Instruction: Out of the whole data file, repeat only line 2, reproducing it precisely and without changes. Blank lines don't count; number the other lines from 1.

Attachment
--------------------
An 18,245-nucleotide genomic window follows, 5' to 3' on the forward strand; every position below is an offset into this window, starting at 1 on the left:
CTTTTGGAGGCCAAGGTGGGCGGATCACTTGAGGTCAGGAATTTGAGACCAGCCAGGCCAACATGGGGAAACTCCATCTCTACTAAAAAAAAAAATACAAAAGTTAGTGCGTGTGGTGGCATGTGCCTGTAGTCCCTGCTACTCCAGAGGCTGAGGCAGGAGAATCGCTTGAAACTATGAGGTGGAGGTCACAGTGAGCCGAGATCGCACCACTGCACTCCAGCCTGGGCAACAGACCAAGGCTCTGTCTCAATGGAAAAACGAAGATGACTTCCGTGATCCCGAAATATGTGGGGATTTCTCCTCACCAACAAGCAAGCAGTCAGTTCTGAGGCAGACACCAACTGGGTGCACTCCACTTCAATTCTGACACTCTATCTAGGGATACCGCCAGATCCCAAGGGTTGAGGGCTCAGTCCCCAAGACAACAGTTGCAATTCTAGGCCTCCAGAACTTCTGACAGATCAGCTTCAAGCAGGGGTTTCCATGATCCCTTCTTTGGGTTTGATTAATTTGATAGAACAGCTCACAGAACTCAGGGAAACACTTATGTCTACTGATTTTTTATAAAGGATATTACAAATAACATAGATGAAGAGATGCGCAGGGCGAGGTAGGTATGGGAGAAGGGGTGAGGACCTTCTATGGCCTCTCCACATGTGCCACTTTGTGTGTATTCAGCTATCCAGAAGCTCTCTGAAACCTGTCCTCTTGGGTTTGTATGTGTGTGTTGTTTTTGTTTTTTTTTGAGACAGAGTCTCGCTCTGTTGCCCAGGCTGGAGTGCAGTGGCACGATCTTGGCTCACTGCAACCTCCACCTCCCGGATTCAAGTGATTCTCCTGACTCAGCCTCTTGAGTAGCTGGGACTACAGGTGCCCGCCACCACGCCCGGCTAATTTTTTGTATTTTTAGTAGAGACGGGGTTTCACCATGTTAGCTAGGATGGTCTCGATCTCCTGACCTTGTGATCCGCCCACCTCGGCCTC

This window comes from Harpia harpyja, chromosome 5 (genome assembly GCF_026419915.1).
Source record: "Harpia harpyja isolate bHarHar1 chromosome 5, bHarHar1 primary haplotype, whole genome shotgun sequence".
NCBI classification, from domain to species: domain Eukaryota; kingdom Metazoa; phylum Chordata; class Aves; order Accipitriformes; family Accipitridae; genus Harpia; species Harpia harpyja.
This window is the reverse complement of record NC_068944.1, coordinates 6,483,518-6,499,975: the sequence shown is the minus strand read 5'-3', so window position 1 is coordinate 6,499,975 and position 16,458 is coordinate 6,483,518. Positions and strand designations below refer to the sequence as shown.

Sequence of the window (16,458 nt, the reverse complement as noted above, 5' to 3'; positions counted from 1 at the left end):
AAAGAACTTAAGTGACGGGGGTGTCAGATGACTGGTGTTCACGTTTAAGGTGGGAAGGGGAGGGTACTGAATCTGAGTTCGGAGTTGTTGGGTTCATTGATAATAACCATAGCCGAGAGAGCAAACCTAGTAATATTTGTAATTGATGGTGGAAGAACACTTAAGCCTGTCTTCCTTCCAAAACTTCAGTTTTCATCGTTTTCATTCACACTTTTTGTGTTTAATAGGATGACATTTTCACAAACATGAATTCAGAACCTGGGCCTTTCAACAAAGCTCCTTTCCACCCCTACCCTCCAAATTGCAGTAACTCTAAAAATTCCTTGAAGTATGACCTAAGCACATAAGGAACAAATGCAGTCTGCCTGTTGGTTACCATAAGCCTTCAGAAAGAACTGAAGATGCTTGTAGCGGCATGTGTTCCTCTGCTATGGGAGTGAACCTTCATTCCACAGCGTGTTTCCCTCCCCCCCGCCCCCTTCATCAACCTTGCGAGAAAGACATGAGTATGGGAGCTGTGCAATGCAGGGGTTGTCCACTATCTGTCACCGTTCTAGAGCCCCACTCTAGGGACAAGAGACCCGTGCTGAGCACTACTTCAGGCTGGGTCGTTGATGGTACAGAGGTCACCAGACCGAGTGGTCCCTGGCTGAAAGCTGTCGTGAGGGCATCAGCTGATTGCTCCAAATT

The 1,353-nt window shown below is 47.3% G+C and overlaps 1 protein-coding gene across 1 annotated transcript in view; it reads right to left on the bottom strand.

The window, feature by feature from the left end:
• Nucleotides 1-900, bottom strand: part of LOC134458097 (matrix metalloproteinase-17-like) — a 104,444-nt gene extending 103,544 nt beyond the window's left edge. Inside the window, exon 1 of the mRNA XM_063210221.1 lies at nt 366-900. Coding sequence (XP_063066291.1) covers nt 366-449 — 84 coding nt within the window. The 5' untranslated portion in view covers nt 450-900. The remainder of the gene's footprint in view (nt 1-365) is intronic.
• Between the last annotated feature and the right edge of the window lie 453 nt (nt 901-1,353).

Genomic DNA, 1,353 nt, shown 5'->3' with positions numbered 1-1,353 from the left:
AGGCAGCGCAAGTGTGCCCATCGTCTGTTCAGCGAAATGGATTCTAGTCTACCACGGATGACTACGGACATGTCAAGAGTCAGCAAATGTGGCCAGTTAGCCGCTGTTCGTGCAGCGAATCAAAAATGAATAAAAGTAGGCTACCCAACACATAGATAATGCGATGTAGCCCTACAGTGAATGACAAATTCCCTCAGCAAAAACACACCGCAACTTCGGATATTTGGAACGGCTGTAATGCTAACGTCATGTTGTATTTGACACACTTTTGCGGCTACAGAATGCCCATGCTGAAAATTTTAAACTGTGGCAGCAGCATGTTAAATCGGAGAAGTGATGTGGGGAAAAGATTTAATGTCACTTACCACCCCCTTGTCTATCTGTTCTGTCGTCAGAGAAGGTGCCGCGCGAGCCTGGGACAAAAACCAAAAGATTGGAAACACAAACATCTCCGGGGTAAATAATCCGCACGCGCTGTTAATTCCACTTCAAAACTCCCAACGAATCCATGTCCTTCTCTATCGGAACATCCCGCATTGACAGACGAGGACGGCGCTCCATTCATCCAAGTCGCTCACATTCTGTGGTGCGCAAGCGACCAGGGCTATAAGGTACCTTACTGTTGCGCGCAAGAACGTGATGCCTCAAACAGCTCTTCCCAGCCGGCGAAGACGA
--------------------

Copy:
CTTTTGGAGGCCAAGGTGGGCGGATCACTTGAGGTCAGGAATTTGAGACCAGCCAGGCCAACATGGGGAAACTCCATCTCTACTAAAAAAAAAAATACAAAAGTTAGTGCGTGTGGTGGCATGTGCCTGTAGTCCCTGCTACTCCAGAGGCTGAGGCAGGAGAATCGCTTGAAACTATGAGGTGGAGGTCACAGTGAGCCGAGATCGCACCACTGCACTCCAGCCTGGGCAACAGACCAAGGCTCTGTCTCAATGGAAAAACGAAGATGACTTCCGTGATCCCGAAATATGTGGGGATTTCTCCTCACCAACAAGCAAGCAGTCAGTTCTGAGGCAGACACCAACTGGGTGCACTCCACTTCAATTCTGACACTCTATCTAGGGATACCGCCAGATCCCAAGGGTTGAGGGCTCAGTCCCCAAGACAACAGTTGCAATTCTAGGCCTCCAGAACTTCTGACAGATCAGCTTCAAGCAGGGGTTTCCATGATCCCTTCTTTGGGTTTGATTAATTTGATAGAACAGCTCACAGAACTCAGGGAAACACTTATGTCTACTGATTTTTTATAAAGGATATTACAAATAACATAGATGAAGAGATGCGCAGGGCGAGGTAGGTATGGGAGAAGGGGTGAGGACCTTCTATGGCCTCTCCACATGTGCCACTTTGTGTGTATTCAGCTATCCAGAAGCTCTCTGAAACCTGTCCTCTTGGGTTTGTATGTGTGTGTTGTTTTTGTTTTTTTTTGAGACAGAGTCTCGCTCTGTTGCCCAGGCTGGAGTGCAGTGGCACGATCTTGGCTCACTGCAACCTCCACCTCCCGGATTCAAGTGATTCTCCTGACTCAGCCTCTTGAGTAGCTGGGACTACAGGTGCCCGCCACCACGCCCGGCTAATTTTTTGTATTTTTAGTAGAGACGGGGTTTCACCATGTTAGCTAGGATGGTCTCGATCTCCTGACCTTGTGATCCGCCCACCTCGGCCTC